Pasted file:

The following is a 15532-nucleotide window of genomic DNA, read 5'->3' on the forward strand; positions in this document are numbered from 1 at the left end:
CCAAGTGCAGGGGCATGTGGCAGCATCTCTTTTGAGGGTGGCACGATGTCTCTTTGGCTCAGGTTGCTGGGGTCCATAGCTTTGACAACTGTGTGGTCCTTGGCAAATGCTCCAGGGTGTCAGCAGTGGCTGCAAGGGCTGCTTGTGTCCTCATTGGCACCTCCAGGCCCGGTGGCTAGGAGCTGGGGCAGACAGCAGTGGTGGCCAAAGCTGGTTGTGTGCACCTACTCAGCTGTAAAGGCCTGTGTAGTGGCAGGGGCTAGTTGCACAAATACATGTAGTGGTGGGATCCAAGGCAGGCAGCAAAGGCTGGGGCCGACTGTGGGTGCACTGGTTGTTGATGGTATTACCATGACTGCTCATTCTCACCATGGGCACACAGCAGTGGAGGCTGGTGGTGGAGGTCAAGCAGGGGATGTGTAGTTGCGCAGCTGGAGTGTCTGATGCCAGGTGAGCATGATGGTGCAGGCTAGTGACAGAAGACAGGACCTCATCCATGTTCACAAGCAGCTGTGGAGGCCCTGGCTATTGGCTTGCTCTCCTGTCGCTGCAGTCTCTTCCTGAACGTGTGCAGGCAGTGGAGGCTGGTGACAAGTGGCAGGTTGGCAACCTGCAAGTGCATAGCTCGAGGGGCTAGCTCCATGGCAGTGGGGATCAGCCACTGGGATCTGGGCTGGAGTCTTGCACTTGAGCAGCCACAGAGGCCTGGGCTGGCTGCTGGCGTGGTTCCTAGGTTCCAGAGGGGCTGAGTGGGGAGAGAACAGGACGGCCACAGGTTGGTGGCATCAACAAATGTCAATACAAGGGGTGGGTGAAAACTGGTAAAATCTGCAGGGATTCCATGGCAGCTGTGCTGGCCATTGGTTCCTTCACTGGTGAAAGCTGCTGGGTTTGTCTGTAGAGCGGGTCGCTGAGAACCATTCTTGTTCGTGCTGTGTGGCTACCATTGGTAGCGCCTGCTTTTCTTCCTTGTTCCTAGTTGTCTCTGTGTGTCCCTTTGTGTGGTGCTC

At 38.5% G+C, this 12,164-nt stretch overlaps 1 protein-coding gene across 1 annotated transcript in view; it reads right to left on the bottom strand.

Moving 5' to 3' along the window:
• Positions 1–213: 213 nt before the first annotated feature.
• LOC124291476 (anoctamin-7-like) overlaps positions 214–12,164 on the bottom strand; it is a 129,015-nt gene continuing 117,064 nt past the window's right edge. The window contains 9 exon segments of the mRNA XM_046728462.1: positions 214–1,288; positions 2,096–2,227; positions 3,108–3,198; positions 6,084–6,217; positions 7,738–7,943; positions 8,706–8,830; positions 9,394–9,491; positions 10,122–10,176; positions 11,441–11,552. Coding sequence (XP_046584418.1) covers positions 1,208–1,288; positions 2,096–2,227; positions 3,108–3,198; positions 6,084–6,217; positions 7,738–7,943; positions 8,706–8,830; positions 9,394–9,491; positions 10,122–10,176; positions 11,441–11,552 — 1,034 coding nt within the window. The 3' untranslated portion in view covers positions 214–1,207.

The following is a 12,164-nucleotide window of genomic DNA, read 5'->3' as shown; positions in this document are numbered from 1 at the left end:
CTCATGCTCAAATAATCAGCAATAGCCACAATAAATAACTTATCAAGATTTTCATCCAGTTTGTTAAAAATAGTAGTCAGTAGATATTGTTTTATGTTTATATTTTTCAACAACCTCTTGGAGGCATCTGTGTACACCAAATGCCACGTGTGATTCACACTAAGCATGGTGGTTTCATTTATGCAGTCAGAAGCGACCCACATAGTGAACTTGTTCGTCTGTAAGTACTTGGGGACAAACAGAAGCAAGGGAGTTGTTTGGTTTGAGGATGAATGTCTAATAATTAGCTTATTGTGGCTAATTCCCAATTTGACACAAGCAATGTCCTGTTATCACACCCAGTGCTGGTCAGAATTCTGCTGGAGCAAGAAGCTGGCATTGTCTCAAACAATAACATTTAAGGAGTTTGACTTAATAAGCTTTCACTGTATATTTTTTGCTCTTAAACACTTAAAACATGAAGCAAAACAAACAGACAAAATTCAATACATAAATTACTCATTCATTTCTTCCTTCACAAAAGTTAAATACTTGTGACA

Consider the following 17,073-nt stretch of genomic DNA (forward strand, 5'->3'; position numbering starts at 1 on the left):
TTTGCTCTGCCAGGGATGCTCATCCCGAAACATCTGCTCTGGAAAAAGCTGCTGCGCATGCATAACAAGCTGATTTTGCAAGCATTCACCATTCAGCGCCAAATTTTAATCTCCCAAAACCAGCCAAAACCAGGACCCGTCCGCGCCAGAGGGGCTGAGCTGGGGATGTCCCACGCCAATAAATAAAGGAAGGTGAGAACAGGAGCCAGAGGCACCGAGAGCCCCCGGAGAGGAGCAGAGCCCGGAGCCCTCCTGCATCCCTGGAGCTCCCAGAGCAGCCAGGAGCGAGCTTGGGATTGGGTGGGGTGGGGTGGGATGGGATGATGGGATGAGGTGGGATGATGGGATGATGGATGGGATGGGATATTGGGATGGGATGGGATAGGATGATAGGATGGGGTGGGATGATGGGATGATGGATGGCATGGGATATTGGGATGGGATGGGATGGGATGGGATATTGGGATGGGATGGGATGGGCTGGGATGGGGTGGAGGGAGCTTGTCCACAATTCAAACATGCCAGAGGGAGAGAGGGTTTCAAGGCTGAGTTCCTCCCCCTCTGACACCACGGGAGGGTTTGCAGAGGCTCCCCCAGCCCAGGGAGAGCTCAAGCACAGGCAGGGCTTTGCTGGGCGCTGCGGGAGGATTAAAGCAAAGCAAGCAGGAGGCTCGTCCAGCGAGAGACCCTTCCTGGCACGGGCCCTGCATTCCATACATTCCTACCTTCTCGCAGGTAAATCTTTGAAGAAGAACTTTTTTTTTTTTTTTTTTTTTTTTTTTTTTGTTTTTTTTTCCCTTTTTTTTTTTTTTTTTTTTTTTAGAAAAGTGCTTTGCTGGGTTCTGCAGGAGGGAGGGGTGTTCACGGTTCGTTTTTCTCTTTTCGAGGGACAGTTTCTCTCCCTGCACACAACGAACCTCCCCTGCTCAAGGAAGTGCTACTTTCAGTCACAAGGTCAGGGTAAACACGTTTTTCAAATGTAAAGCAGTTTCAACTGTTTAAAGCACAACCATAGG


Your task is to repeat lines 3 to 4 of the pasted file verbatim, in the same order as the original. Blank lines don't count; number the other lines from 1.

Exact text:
At 38.5% G+C, this 12,164-nt stretch overlaps 1 protein-coding gene across 1 annotated transcript in view; it reads right to left on the bottom strand.

Moving 5' to 3' along the window: